|Indonesian Economic and Trade Office to Taipei||Taipei Economic and Trade Office, Jakarta, Indonesia|
Indonesia–Taiwan relations are foreign relations between Indonesia and Taiwan. Currently, Indonesia does not officially recognize Republic of China (Taiwan) as it adopted One-China Policy; officially recognizing only the People’s Republic of China since 1950. Despite geopolitical constraints, the relations between two countries remain flourished over times, the opportunities for widening and deepening the relations have grown.
Ethnically and linguistically indigenous peoples of Taiwan and native Indonesians are related, as both belong to Austronesian ancestry. The "out of Taiwan theory", suggests that the Austronesian-speaking people — the ancestors of Indonesians — came from Taiwan during the "Austronesian Expansion" which began 4,000–5,000 years ago. Nevertheless, the question of origin and ancestry of present-day Austronesian-speaking populations remains controversial.
Prior to the Independence of Indonesia, during Dutch East Indies era in early 20th century, Republic of China has reached out to people of the Indies, especially towards Overseas Chinese. Back in 1900, the socio-religious organization Tiong Hoa Hwe Koan (中華 會館), also known as the Chinese Association, was founded in the East Indies. Their goal was to urge ethnic Chinese in the Indies to support the revolutionary movement in mainland China. The 1912 founding of the Republic of China coincided with a growing Chinese-nationalist movement within the Indies. At that times, numbers of Chinese Indonesians has dual citizenship and often still shown their loyalty, oriented to Republic of China as their homeland.
After Indonesia proclaimed its independence in 1945 and won recognition in 1949, Indonesia briefly recognized the Republic of China between period 1949 to 1950. However, after the defeat of National Revolutionary Army to People's Liberation Army, and its retreat to Taiwan, in 1950 Indonesia shifted its official recognition to People’s Republic of China and opted for One-China policy.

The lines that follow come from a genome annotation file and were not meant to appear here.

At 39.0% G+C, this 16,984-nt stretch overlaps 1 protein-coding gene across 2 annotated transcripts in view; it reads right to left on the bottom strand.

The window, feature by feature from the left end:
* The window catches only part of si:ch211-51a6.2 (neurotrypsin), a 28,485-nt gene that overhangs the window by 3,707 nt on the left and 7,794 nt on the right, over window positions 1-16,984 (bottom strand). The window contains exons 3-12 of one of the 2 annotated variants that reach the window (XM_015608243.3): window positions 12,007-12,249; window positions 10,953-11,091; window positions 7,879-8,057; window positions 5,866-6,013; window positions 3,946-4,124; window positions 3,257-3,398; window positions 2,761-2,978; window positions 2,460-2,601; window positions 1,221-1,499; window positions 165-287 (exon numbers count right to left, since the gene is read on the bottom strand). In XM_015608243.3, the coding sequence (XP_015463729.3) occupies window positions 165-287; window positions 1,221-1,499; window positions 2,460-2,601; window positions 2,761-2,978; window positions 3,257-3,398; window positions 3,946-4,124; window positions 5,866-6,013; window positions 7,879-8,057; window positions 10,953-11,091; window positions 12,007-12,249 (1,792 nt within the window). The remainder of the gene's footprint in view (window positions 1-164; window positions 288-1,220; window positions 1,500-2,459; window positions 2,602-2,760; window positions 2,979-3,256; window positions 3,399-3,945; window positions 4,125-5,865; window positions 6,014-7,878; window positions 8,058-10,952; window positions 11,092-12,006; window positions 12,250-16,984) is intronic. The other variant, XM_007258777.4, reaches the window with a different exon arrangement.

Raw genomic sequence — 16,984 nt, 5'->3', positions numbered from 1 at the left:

In 1965, after a political turmoil in Indonesia that led to the fall of Sukarno and the rise of Suharto, the relations between Indonesia and Communist China was worsen as two nations severed diplomatic relations. However Indonesia did not reestablished the diplomatic relations with Republic of China, despite at that time both countries commonly shared the anti-communist sentiments. Nevertheless, Indonesia and Taiwan enjoys close relations since the late 1960s up until present.
Indonesia has established an Indonesian Economic and Trade Office in Taipei since 1970, while Taiwan reciprocated by establishing Taipei Economic and Trade Office (TETO) in Jakarta since 1971. In October 2015, the Ministry of Foreign Affairs announced the planned opening of the second TETO in Surabaya, East Java. The office was officially opened on 18 December 2015 and started its operation on 21 December 2015.
Indonesia is Taiwan's 10th-largest trade partner, with annual two-way trade volume reaching US$12.3 billion. For Indonesia, Taiwan is their 9th-largest foreign direct investment source, with total investments amounting to US$15.3 billion, generating about 1 million job opportunities, while there are around 8,000 Taiwanese managerial and technical personnel working in Indonesia. According to the Investment Coordinating Board, 1,475 Taiwanese investors had invested in Indonesia up to June 2012.
On 12 May 2016, both sides signed an agricultural cooperation agreement in Taipei, which includes agrifood, horticulture, dairy farming and slope crops for areas of cooperation and investment.
Currently, there are around 4,500 Indonesian students studying in Taiwan.
Citizens of the Republic of China (Taiwan) residing in Indonesia are served by two international schools:
Taiwan is the 8th-largest source of visitors for Indonesia. In 2012, 216,535 Taiwanese tourists visited Indonesia. With 88 flights per week between the two countries, the popular tourist destinations for Taiwanese visitors are Bali, Borobudur and Jakarta.
For Taiwan, Indonesia is the largest source of foreign migrant workers. In 2012, there are around 185,000 Indonesian migrant workers in Taiwan, ranked as the largest among Southeast Asian migrant workers there, which equal to 42 percent of total foreign workforce in Taiwan. Their number is continually increasing, as in January 2011, the Agreements on the Placement of Indonesian Manpower in Taiwan was signed. In 2014, the figure raised to 190,000 Indonesian laborers out of total 450,000 foreign workers in Taiwan. Indonesian President Joko Widodo has praised Taiwan for its friendly treatment of Indonesian workers.
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